Your 'hoverboard' may not be safe, say federal regulators
A government regulatory body has sent letters encouraging makers and sellers to pull 'hoverboards' from store shelves until they undergo safety certification. The decision follows several reports of fires and property damage caused by the devices.
AP Photo/Kathy Willens, File
Trendy so-called "hoverboards" rolling down streets around the country may not be safe, according to US government regulators.
The devices, which don't hover but roll on two wheels, have a tendency to catch fire, according to the US Consumer Product Safety Commission (CPSC). The regulatory body cracked down on the self-balancing scooter industry Thursday with a letter to makers and sellers that said the devices would need to be certified safe before they are sold.
Hoverboards have previously been sold in the US without any real certification, but a thirty-party company has recently come up with a safety certification. The CPSC is requiring that hoverboard makers and sellers comply with those safety regulations.
"This is us drawing a line in the sand and a notice for the entire hoverboard community," Elliot F. Kaye, the chairman of the CPSC, told Mashable.
But how much power does the CPSC have over a relatively new industry? A lot.
"From our perspective, a smart retailer will put in place a stop sale to find out if their inventory complies with our standard. If they are certain that it doesn’t, they should then issue a recall proposal," Mr. Kaye added in his interview with Mashable.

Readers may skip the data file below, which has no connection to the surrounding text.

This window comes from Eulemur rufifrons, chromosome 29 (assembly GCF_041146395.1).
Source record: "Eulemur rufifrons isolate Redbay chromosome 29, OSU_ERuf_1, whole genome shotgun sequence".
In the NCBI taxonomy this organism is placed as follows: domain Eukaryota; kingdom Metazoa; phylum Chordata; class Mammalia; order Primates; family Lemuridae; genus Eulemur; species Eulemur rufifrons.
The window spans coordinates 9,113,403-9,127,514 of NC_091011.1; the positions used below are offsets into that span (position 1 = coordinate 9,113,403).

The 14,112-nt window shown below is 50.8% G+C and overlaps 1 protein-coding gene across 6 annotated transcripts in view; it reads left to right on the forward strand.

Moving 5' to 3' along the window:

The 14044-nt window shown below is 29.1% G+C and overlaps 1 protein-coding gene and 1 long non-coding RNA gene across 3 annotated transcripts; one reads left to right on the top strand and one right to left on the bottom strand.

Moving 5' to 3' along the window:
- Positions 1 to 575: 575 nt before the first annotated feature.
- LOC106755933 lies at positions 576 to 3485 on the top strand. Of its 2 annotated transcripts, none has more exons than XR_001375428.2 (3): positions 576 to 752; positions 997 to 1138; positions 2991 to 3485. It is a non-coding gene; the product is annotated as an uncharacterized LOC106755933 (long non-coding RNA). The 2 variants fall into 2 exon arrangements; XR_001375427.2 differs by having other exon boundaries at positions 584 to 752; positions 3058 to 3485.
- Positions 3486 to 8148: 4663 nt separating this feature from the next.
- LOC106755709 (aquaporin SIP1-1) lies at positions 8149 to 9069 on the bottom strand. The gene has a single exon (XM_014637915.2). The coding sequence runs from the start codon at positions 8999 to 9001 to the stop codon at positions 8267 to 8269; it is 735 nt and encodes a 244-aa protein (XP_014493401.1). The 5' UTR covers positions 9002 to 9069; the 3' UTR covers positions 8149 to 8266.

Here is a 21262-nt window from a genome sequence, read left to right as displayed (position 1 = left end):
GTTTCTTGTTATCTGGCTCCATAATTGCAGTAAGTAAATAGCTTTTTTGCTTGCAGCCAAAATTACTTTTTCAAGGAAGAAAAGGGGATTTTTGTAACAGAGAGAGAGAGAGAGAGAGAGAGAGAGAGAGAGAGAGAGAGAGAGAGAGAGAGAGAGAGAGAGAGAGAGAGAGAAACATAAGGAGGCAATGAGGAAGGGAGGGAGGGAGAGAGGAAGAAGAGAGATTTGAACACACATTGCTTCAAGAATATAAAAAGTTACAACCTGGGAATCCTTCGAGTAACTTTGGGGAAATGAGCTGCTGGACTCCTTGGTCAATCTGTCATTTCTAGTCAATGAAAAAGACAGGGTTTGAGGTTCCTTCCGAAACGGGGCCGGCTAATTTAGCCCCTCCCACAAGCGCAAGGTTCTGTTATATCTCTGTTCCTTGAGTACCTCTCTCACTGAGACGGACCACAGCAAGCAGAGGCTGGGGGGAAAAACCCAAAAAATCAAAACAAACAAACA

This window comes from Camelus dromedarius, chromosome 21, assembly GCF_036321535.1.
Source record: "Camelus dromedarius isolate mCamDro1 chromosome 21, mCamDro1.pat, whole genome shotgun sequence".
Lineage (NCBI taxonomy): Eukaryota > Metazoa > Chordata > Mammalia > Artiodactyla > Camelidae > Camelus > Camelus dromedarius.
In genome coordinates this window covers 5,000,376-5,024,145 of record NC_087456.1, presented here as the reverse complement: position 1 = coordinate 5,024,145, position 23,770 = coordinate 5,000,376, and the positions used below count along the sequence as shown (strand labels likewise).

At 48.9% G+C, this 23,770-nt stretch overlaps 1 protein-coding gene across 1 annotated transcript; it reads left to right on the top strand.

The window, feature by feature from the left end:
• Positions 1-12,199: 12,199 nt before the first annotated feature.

The new safety certifications will be given by Underwriters Laboratory, a private company that certifies many products. Underwriters Laboratory started the certification process for some vendors in early February.
The CPSC letters sent out Thursday do not signal a recall and the safety certification is voluntary. However, as Mashable writes, “it will almost certainly prompt recalls from major retailers and manufacturers.”
The decision from the CPSC came after months of investigation into the hoverboards. The regulatory body tested many of the devices and found defects that could cause melting. In the UK, the National Trading Standards reported that 88 percent of the hoverboards tested by the government were found to be dangerous.
There have been several reports of injuries and fires as a result of the devices. In January 2016, The Christian Science Monitor reported on a California house fire that was started by a hoverboard. The CPSC reported it received reports of 52 hoverboard fires, which caused more than $2 million in property damage, between Dec. 1, 2015 and Feb. 17, 2016.
The hoverboard craze is a recent phenomenon. The boards, more akin to Segways without handles than the hoverboards popularized by Back to the Future, entered pop culture as YouTube celebrities, like Casey Neistat, started using them in mid-2015 and spiked after hip hop artist Wiz Khalifa was restrained for riding one in an airport.
The exact number of hoverboards sold is unknown, but many of them come from the tech manufacturing hub of Shenzhen, China. The number is likely in the millions. Quartz reported more than 400,000 shipped from Shenzhen in October alone.
“Self-balancing scooters that do not meet these voluntary safety standards pose an unreasonable risk of fire to consumers. Consumers risk serious injury or death if their self-balancing scooters ignite and burn,” the CPSC letter states.